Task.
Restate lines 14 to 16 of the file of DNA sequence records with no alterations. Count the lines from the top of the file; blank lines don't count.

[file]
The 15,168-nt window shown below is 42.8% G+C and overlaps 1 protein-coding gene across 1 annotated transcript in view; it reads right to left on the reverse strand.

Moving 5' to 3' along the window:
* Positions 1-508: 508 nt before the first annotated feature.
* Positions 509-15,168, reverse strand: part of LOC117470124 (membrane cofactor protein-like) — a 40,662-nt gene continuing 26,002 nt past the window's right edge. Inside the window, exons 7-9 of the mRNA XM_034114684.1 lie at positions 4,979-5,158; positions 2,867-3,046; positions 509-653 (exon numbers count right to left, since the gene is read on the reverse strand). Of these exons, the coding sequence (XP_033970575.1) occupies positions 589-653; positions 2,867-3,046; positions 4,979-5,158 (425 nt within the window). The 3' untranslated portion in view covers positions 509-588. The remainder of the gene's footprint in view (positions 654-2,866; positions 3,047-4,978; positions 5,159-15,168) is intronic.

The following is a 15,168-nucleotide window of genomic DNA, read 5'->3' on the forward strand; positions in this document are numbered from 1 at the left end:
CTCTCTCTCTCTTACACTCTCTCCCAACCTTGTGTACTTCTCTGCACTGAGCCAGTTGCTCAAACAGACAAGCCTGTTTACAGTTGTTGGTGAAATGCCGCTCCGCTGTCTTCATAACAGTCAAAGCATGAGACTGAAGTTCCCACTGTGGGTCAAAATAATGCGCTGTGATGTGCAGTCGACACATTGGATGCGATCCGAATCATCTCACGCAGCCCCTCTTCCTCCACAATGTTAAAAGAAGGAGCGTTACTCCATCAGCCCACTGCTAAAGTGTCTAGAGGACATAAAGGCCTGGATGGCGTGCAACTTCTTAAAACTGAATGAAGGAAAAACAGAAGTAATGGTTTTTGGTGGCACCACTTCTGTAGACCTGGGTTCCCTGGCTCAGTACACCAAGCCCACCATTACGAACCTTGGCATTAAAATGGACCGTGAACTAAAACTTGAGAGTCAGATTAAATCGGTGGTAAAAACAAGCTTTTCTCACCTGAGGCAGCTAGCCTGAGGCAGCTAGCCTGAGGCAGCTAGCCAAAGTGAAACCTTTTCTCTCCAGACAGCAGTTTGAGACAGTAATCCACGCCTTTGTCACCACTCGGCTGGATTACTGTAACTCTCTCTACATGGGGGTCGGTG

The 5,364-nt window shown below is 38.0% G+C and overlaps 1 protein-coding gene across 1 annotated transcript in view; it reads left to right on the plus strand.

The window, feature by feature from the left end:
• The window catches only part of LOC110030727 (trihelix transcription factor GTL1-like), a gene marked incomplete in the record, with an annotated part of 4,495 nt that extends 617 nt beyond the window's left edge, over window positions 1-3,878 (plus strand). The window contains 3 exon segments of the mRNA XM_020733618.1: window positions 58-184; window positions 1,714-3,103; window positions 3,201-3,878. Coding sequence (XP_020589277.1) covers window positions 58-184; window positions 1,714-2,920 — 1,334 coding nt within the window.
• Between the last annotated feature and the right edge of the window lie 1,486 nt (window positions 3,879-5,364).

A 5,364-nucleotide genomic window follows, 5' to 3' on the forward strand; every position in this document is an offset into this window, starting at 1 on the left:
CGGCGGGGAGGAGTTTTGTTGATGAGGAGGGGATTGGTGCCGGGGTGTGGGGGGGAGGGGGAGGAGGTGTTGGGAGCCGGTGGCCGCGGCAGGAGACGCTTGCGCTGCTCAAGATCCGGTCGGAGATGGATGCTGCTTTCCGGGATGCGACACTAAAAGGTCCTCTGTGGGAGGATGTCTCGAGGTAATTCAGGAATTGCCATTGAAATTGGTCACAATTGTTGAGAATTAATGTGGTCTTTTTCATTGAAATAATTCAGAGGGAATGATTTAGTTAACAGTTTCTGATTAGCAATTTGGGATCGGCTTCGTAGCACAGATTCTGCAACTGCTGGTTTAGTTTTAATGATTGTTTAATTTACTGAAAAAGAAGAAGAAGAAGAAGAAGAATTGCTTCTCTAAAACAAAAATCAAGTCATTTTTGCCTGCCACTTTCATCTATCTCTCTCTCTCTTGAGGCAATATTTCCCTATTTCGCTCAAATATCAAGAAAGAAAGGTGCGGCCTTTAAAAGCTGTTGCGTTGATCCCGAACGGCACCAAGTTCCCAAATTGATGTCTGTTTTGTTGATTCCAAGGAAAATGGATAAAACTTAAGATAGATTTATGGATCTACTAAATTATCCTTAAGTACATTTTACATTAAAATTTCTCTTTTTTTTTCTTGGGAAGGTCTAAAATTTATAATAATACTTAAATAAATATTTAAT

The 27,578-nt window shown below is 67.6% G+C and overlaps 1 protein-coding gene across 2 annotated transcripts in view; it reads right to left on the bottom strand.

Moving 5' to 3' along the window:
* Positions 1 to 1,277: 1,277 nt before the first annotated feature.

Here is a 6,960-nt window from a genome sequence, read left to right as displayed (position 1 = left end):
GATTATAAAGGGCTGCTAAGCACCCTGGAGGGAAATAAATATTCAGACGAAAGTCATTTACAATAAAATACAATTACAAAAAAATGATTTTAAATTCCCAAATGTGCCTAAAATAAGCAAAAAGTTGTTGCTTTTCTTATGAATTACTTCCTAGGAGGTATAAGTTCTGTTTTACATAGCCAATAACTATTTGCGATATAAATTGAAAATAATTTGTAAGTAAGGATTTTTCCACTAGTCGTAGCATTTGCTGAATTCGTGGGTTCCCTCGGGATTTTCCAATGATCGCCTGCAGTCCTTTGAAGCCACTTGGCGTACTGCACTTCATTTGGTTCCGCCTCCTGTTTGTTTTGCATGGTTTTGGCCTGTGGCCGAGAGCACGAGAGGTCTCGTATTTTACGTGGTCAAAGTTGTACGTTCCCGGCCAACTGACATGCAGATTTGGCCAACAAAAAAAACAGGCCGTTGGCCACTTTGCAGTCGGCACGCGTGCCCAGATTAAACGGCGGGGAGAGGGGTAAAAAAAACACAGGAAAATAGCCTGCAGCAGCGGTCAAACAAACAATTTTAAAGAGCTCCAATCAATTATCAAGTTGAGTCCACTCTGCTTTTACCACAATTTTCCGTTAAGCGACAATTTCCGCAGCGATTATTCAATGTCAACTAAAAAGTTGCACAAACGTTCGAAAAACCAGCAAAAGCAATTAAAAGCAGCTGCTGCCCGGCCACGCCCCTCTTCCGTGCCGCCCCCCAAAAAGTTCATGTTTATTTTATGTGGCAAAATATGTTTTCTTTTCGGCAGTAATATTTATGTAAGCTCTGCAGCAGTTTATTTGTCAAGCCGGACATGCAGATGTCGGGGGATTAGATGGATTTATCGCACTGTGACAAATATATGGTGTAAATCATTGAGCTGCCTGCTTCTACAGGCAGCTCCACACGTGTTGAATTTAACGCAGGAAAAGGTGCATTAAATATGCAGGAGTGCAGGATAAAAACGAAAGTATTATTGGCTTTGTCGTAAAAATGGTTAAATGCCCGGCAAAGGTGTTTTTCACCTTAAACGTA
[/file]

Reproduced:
Moving 5' to 3' along the window:
* Positions 1 to 1,277: 1,277 nt before the first annotated feature.

Here is a 6,960-nt window from a genome sequence, read left to right as displayed (position 1 = left end):